What ‘The Awl’ Gave Us

Punching Holes

The Awl showed many of us that diving into the weird and marginal could be fun and meaningful—and still produce great writing.


The Awl is dead. If that sentence means anything to you, you’ll be in mourning—or at least fleetingly sad—about the end of a quiet, thoughtful corner of the Internet. If it doesn’t, please allow me to explain. The Awl was a website for cultural and political commentary (it probably preferred to call itself a blog) founded in 2009 by Alex Balk, Choire Sicha, and David Cho; in the nine years since, it cultivated a unique sensibility and raised a generation of writers. I was one of them. Through their network of sister sites—The Hairpin; The Billfold; Splitsider; and, before it was sold to The New York Times in 2016, The WirecutterThe Awl’s editors had an outsize influence on how people considered and wrote about the world. What connected the Awl family was a pervasive offbeat ethos and a deep willingness to work with writers who didn’t fit the profile of a Media Person: people like you, or like me.

It would be helpful to give a bit of the context for The Awl’s genesis here. Sicha and Balk were veterans of New York’s booming Web-journalism scene of the early 2000s; Sicha had been the editor in chief at Gawker. Balk had also been at Gawker, as a editor, and Cho had been at Radar. But unlike Gawker and several other new-media outlets that tracked the ups and downs of New York media and celebrity life, The Awl was Sicha and Balk’s effort—and then Carrie Frye, Matt Buchanan, and John Herrman’s, and finally Silvia Killingsworth’s—to look beyond the city. Its ambition was to show that it was possible to escape the echo chamber: to demonstrate that diving into the weird and marginal could be fun and meaningful—and could still produce great writing. The result was a site that shaped the sensibilities of an entire generation of writers. (I should note here that everything I write about The Awl is also true—and probably truer—of The Hairpin.)

On any given day, The Awl might play host to a story about colloidal silver, a guide to killing possums before they kill your chickens, or a novella-length examination of the TV show Adventure Time; there might be Q&As with salesmen of high-end vacuum cleaners, or a dive into McDonald’s marketing of its McRib sandwich. It says a lot that one of the site’s longest-running columns was a series of short reviews of the day’s weather.

Much of this writing must have seemed strange to the legacy-magazine editors and writers who cut their teeth on harder news reporting and analysis. But soon contributors to The Awl and its sister sites entered into the ranks of these institutions as well: Sicha, first, at Vox and now at The New York Times; Buchanan now edits Eater and Herrman is a Carr Fellow at the Times. Hairpin editor Jia Tolentino ended up at The New Yorker. Jazmine Hughes, another Hairpin editor, and Willy Staley, the guy who wrote the McRib piece, both now work at The New York Times Magazine. In a tweet posted after news broke of the shuttering, Staley offered perhaps the keenest insight into why people are so sad about The Awl going up to the great server farm in the sky: “I guess if there’s one thing I’m going to miss about The Awl, it’s that it felt *generative* when so much of what you read online is reactive.” A special place has been razed, and there’s nothing obvious left to replace it.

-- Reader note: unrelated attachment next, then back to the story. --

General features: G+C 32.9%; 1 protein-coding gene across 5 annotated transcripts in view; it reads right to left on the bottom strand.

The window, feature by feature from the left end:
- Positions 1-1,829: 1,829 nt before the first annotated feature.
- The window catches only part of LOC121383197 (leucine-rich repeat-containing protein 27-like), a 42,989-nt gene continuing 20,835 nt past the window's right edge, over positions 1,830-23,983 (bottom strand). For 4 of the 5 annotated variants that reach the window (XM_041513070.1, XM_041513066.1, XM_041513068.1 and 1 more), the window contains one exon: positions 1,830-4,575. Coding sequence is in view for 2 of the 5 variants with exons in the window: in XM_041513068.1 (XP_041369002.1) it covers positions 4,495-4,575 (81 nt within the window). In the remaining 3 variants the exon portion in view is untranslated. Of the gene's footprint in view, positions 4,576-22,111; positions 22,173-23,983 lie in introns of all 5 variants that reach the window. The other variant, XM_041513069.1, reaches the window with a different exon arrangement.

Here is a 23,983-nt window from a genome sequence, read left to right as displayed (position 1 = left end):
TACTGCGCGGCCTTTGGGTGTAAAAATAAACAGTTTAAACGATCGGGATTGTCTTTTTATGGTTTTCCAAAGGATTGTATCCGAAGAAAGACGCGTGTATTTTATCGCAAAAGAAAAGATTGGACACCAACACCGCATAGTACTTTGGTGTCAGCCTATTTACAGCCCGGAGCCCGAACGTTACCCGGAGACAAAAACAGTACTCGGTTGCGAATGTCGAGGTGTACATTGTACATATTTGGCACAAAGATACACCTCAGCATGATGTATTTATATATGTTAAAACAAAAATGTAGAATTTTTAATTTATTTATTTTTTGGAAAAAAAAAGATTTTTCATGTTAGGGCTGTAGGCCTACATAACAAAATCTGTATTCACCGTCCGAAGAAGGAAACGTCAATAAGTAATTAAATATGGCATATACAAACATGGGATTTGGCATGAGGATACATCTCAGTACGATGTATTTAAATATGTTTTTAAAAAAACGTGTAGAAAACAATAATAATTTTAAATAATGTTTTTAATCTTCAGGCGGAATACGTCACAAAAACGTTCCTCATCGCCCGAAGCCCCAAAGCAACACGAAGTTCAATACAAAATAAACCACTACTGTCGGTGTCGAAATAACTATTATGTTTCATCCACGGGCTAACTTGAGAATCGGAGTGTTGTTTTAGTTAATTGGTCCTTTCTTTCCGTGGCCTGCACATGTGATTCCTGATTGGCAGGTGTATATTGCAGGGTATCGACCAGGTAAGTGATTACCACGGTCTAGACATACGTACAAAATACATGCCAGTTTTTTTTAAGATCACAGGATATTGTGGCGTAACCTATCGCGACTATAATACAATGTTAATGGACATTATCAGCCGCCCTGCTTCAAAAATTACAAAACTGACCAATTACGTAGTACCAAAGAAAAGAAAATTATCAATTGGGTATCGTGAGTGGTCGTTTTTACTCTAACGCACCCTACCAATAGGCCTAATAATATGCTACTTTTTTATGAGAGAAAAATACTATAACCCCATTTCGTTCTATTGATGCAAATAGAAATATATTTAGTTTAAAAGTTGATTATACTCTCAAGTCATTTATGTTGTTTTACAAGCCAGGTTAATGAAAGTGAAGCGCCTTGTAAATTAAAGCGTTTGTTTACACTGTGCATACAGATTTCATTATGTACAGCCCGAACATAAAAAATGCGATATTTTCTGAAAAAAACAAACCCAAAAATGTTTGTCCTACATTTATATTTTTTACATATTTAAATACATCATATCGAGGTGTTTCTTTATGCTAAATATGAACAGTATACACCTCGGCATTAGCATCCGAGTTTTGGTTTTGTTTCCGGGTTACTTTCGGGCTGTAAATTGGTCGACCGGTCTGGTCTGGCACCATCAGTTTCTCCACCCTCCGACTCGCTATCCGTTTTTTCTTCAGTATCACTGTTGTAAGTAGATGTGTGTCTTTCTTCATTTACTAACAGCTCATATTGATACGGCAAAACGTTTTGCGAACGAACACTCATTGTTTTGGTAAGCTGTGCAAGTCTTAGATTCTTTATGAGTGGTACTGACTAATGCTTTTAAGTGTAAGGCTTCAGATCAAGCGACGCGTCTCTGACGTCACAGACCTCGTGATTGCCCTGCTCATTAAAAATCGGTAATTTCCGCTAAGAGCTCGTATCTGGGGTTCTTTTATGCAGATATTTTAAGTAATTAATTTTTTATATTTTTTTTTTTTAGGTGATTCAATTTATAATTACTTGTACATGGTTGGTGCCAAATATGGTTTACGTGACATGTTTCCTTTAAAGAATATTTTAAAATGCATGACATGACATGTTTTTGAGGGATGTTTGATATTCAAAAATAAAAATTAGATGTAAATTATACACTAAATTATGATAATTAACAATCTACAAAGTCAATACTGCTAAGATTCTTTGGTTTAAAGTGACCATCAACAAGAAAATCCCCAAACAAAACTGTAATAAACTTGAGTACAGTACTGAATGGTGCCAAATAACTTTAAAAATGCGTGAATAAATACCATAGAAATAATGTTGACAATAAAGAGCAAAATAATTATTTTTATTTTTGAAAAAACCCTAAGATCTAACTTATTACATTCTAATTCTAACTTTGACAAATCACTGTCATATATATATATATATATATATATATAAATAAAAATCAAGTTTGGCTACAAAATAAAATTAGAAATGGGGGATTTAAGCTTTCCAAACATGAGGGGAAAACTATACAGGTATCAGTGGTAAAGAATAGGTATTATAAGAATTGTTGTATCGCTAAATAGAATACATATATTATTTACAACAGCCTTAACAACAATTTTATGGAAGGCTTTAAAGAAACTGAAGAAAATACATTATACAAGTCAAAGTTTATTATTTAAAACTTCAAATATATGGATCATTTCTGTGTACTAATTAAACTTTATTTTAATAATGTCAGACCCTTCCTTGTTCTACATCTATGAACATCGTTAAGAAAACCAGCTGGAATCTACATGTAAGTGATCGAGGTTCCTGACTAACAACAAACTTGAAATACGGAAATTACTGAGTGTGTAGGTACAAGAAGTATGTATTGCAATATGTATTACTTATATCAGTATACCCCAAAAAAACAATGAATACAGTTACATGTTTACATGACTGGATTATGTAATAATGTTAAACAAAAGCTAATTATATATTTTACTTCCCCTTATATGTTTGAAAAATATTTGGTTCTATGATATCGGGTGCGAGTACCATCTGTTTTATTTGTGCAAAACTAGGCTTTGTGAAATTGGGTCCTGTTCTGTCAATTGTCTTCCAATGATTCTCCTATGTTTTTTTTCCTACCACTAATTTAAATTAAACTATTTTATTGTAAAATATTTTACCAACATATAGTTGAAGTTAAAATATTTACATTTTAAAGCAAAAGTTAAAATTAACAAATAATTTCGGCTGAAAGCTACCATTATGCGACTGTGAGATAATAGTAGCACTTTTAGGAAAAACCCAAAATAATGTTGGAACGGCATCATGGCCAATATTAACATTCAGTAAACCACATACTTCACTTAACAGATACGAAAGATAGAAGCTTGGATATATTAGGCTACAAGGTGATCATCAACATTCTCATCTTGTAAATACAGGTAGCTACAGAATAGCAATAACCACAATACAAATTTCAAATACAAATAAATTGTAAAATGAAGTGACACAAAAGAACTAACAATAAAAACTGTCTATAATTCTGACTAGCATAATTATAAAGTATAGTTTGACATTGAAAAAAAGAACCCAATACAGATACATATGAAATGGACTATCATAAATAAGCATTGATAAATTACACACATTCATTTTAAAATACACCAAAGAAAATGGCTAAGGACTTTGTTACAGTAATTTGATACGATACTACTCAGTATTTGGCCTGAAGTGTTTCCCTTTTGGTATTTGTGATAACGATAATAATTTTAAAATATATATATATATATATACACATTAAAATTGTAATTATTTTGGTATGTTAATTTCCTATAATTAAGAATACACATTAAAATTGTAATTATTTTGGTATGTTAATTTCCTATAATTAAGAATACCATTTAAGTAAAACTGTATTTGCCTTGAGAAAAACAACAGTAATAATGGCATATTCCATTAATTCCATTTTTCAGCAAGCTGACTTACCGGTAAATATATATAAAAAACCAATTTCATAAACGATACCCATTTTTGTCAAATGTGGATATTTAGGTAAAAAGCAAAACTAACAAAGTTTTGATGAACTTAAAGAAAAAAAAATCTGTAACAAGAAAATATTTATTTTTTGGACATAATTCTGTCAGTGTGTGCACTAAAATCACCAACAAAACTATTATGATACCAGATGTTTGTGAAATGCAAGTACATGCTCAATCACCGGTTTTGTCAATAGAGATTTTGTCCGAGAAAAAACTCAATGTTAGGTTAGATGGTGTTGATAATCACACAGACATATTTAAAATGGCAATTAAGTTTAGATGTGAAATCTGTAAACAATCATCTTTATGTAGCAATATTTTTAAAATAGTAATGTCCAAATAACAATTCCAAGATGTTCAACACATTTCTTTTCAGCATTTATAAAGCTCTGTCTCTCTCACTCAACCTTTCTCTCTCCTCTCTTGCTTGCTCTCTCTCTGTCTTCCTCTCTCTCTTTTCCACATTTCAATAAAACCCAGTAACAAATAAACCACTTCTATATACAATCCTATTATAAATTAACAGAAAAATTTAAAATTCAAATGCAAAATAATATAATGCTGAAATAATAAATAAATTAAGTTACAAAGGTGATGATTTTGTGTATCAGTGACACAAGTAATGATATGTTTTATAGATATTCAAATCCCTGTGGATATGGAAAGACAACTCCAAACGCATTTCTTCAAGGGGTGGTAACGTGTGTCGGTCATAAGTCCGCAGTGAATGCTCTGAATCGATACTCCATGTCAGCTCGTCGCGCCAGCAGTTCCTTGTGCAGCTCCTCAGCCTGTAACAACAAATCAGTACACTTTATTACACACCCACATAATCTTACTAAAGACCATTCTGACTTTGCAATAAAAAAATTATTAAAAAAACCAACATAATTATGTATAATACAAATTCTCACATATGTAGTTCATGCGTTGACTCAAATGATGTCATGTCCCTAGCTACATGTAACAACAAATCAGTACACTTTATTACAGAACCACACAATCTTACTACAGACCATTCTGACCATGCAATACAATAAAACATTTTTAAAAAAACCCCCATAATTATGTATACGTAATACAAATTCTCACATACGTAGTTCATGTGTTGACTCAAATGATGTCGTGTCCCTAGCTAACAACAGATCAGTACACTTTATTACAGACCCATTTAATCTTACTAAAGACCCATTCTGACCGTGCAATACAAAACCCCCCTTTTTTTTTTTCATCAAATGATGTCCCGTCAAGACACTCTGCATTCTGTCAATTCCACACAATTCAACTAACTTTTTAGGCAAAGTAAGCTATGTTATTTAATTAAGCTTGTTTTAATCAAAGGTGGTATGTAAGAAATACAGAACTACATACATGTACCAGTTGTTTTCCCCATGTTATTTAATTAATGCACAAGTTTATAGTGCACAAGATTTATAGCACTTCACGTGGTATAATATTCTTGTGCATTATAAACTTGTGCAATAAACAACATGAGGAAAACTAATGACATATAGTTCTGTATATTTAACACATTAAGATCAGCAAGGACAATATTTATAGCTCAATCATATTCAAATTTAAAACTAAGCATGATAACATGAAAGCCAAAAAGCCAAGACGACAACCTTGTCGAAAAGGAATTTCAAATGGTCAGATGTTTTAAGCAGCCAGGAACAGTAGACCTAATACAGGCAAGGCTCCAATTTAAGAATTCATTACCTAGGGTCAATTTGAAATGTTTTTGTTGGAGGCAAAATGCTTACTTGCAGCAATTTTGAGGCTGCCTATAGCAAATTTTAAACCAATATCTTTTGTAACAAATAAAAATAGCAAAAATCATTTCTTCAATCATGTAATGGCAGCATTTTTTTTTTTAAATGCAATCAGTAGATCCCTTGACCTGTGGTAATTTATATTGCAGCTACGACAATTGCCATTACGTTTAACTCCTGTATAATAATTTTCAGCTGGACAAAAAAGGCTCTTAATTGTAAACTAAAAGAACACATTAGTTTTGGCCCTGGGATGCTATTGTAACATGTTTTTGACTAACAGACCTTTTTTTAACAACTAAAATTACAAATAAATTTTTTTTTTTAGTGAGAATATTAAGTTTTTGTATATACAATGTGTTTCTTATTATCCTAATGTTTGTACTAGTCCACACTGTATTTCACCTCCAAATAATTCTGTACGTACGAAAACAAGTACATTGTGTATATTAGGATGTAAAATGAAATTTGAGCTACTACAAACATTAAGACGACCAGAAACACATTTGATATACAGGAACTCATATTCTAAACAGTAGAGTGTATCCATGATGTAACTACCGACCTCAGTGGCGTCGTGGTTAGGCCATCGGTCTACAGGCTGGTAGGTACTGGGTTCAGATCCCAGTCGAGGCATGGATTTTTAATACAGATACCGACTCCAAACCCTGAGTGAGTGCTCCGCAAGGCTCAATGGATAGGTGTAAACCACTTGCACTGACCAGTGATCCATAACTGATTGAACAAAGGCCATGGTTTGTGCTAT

I started reading The Awl while I was in college, and by graduation the site had become, for me, something of a guide for how to be a person in the world. I don’t think my experience is unique. I went to The Awl to read writing I couldn’t anywhere else, writing that felt, above all, vital; if there’s anything that links the editors and writers of The Awl, it’s that they have a sense for what makes a story crackle to life. The site was a home for writers who had ideas bigger than a reheated take for a website or whatever trolling a newspaper columnist did that day; the stories The Awl published were the kind that jump-started careers. So many of the writers I know—writers you read and love—got their start under the auspices of a site named for a tool that punches holes. I won’t name them here because the list would be too long, but also because if you search Twitter for “awl” and “the hairpin” you’ll find a more complete accounting.

It would be impossible to tell you all the things that made The Awl special, both to the community of readers and for young writers who found a place where they were welcomed. But here’s what I’ll say instead. All writers have to start as readers, and before many of us got it in our heads that we might want to take on that improbable and often poorly paid vocation, we read things that excited us and helped us see the world anew. Reading The Awl was like going to a fabulous dinner party, where everyone’s loosened up enough to bring out their best stories, and no one’s worried about what’s happening tomorrow.

Now that it’s gone, there will be a little less good reading in the world. You’ll be able to read the people The Awl shepherded in other venues—wherever the written word is found—and new magazines and websites will emerge, each built around its own sense of what’s off the beaten path, with its own community of readers and writers, its own unique taste and temperament. But this collection of people won’t be found all together again, or at least not for a little while. The Awl’s motto was Be Less Stupid. When I first heard it, it seemed to me as good a creed as any other. Today, things are just a little stupider.

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